The chief end of man,--to define it anew, and cite the witness of the ages, may seem an audacious attempt, likely to issue in failure or in commonplace. By the scholar this work must often be judged as crude, to the churchman it will sometimes seem mischievous, and to the man of science it may appear to lack solidity of demonstration. But its essential purpose is to utter afresh, though it be with stammering tongue, the message with which the universe has answered the soul of man whenever he listened most closely and obeyed most faithfully.
stic became monotheistic, and from worshiping the sun and fire came to worship an embodiment of righteousness and of supreme power. An ideal of character grew up--in close association with religious worship and ceremonial--in which the central virtues were justice, benevolence, and chastity. The sentiments of the family, the nation, and the church were fused in one. Its outward expression was an elaborate ceremonial. Its heart was a passion which in one direction dashed the little province against the whole power of Rome; in another channel, preserved a people intact and separate through twenty centuries of dispersal and subjection; while, in another aspect, it gave birth to Jesus and to Christianity.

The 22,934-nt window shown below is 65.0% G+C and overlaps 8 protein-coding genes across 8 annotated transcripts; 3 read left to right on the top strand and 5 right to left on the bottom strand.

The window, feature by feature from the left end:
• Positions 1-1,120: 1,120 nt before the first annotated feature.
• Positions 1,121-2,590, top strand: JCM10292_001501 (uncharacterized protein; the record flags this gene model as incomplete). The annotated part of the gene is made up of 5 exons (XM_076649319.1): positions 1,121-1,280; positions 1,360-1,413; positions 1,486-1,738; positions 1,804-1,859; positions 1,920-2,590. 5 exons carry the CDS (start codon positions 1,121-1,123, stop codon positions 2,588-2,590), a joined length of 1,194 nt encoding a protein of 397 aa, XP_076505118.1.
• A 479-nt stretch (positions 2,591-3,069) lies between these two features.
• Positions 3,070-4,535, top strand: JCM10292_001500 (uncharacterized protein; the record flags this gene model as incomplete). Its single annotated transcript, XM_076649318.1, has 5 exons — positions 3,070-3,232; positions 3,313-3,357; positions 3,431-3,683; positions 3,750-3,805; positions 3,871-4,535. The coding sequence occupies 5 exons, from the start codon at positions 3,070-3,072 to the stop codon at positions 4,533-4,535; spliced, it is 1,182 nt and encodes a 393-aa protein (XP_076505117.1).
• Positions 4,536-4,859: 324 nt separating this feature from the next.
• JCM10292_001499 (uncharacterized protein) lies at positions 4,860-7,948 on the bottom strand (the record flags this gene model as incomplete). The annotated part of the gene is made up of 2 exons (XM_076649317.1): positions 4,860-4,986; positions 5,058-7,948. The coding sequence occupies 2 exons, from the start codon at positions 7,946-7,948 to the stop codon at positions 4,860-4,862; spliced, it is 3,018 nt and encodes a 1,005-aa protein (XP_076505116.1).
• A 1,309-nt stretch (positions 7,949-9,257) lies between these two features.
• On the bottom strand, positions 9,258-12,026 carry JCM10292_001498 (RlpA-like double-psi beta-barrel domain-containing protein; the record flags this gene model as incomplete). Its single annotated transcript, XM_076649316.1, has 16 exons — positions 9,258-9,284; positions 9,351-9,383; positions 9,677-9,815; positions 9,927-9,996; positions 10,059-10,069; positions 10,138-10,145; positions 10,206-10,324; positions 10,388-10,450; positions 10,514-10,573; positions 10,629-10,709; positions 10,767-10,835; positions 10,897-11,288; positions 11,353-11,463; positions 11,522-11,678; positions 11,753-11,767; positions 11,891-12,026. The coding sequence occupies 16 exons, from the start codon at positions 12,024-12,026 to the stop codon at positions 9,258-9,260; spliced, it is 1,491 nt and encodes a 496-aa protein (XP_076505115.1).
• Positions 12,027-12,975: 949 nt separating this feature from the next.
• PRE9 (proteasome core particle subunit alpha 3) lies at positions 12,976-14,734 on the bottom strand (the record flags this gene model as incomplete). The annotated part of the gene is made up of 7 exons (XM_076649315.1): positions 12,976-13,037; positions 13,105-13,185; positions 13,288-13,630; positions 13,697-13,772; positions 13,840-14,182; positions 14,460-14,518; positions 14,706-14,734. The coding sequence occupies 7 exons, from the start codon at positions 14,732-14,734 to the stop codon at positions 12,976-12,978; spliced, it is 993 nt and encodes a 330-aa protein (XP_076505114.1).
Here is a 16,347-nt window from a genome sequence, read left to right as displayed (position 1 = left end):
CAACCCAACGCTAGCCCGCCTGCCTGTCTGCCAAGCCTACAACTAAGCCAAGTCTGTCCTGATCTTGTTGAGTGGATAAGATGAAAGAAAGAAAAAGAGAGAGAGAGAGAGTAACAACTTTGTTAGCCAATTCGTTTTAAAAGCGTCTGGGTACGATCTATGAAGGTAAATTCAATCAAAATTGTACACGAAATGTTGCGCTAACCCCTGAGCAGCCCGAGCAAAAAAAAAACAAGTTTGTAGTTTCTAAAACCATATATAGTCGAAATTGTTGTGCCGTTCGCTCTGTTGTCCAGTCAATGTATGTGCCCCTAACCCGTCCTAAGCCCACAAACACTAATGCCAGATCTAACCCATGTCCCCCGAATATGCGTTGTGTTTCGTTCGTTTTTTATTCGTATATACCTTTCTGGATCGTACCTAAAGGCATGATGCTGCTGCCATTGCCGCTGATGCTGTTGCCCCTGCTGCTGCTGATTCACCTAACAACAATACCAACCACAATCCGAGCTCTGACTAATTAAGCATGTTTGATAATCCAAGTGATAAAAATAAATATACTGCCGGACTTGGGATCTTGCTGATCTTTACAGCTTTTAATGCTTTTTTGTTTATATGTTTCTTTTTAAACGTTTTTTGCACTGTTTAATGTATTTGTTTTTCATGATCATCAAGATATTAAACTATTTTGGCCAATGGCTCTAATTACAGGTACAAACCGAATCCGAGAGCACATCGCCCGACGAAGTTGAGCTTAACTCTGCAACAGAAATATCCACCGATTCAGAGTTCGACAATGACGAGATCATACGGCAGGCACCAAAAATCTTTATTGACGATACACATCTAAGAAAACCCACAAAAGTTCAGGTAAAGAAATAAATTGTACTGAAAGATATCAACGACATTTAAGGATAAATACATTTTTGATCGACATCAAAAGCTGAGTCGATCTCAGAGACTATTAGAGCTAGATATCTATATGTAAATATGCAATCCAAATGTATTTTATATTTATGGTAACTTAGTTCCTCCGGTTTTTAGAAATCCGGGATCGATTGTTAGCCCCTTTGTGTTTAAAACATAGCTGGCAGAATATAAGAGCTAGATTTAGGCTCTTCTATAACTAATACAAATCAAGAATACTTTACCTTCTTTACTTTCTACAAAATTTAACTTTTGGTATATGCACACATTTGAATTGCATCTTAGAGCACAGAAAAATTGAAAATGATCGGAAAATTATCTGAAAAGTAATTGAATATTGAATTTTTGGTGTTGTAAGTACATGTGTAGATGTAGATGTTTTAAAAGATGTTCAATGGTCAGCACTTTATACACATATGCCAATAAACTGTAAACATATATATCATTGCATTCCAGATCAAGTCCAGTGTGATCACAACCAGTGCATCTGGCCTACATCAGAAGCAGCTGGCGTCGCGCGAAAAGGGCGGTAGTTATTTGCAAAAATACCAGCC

Jesus was one of the great spiritual geniuses of the race,--so far as we know, the greatest. The highest ideas of Judaism he sublimated, intensified, and expressed in universal forms. Indifferent to the ceremonial of his people, he taught that the essence of religion lay in spirit and in conduct.